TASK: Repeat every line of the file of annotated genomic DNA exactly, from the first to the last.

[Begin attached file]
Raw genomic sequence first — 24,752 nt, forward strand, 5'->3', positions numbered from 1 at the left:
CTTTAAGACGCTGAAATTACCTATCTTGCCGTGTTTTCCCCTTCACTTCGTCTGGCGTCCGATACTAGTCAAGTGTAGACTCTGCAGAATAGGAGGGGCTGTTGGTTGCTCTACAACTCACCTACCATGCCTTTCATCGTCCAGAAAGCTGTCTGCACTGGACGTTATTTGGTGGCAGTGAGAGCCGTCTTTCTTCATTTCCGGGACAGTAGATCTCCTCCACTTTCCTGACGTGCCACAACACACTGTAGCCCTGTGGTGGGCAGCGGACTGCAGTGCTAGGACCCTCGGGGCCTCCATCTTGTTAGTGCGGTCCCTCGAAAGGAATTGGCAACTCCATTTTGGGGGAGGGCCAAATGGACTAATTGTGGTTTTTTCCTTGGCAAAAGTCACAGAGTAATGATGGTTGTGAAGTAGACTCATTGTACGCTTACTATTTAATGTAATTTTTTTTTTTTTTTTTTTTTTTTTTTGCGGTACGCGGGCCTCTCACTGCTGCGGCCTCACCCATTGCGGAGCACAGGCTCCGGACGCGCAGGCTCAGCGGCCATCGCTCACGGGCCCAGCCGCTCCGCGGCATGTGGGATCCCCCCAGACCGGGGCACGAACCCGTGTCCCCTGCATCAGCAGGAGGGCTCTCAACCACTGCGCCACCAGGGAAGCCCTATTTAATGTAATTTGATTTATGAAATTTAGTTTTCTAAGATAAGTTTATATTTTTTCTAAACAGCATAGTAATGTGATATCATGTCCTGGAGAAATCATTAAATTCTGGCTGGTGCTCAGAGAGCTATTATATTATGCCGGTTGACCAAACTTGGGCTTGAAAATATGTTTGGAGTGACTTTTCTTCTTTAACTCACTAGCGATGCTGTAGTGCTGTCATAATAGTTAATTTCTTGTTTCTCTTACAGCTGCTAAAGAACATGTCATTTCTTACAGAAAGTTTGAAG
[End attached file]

Raw genomic sequence first — 24,752 nt, forward strand, 5'->3', positions numbered from 1 at the left:
CTTTAAGACGCTGAAATTACCTATCTTGCCGTGTTTTCCCCTTCACTTCGTCTGGCGTCCGATACTAGTCAAGTGTAGACTCTGCAGAATAGGAGGGGCTGTTGGTTGCTCTACAACTCACCTACCATGCCTTTCATCGTCCAGAAAGCTGTCTGCACTGGACGTTATTTGGTGGCAGTGAGAGCCGTCTTTCTTCATTTCCGGGACAGTAGATCTCCTCCACTTTCCTGACGTGCCACAACACACTGTAGCCCTGTGGTGGGCAGCGGACTGCAGTGCTAGGACCCTCGGGGCCTCCATCTTGTTAGTGCGGTCCCTCGAAAGGAATTGGCAACTCCATTTTGGGGGAGGGCCAAATGGACTAATTGTGGTTTTTTCCTTGGCAAAAGTCACAGAGTAATGATGGTTGTGAAGTAGACTCATTGTACGCTTACTATTTAATGTAATTTTTTTTTTTTTTTTTTTTTTTTTTTGCGGTACGCGGGCCTCTCACTGCTGCGGCCTCACCCATTGCGGAGCACAGGCTCCGGACGCGCAGGCTCAGCGGCCATCGCTCACGGGCCCAGCCGCTCCGCGGCATGTGGGATCCCCCCAGACCGGGGCACGAACCCGTGTCCCCTGCATCAGCAGGAGGGCTCTCAACCACTGCGCCACCAGGGAAGCCCTATTTAATGTAATTTGATTTATGAAATTTAGTTTTCTAAGATAAGTTTATATTTTTTCTAAACAGCATAGTAATGTGATATCATGTCCTGGAGAAATCATTAAATTCTGGCTGGTGCTCAGAGAGCTATTATATTATGCCGGTTGACCAAACTTGGGCTTGAAAATATGTTTGGAGTGACTTTTCTTCTTTAACTCACTAGCGATGCTGTAGTGCTGTCATAATAGTTAATTTCTTGTTTCTCTTACAGCTGCTAAAGAACATGTCATTTCTTACAGAAAGTTTGAAG